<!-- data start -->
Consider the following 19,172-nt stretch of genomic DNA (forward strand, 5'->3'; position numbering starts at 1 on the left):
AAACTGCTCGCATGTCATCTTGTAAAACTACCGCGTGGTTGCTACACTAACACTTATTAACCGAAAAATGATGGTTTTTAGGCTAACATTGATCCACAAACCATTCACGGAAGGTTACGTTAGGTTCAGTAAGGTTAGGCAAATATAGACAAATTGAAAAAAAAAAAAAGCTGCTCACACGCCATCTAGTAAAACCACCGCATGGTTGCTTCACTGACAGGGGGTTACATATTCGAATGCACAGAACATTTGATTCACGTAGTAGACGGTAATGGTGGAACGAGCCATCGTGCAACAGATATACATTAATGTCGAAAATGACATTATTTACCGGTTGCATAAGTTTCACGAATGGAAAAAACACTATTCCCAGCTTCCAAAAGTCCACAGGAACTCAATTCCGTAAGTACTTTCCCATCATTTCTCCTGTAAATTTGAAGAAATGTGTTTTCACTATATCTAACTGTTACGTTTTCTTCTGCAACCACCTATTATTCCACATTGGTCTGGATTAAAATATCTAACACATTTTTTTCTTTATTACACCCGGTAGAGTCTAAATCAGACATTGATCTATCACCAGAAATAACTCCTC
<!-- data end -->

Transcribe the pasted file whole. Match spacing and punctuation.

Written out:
Consider the following 19,172-nt stretch of genomic DNA (forward strand, 5'->3'; position numbering starts at 1 on the left):
AAACTGCTCGCATGTCATCTTGTAAAACTACCGCGTGGTTGCTACACTAACACTTATTAACCGAAAAATGATGGTTTTTAGGCTAACATTGATCCACAAACCATTCACGGAAGGTTACGTTAGGTTCAGTAAGGTTAGGCAAATATAGACAAATTGAAAAAAAAAAAAAGCTGCTCACACGCCATCTAGTAAAACCACCGCATGGTTGCTTCACTGACAGGGGGTTACATATTCGAATGCACAGAACATTTGATTCACGTAGTAGACGGTAATGGTGGAACGAGCCATCGTGCAACAGATATACATTAATGTCGAAAATGACATTATTTACCGGTTGCATAAGTTTCACGAATGGAAAAAACACTATTCCCAGCTTCCAAAAGTCCACAGGAACTCAATTCCGTAAGTACTTTCCCATCATTTCTCCTGTAAATTTGAAGAAATGTGTTTTCACTATATCTAACTGTTACGTTTTCTTCTGCAACCACCTATTATTCCACATTGGTCTGGATTAAAATATCTAACACATTTTTTTCTTTATTACACCCGGTAGAGTCTAAATCAGACATTGATCTATCACCAGAAATAACTCCTC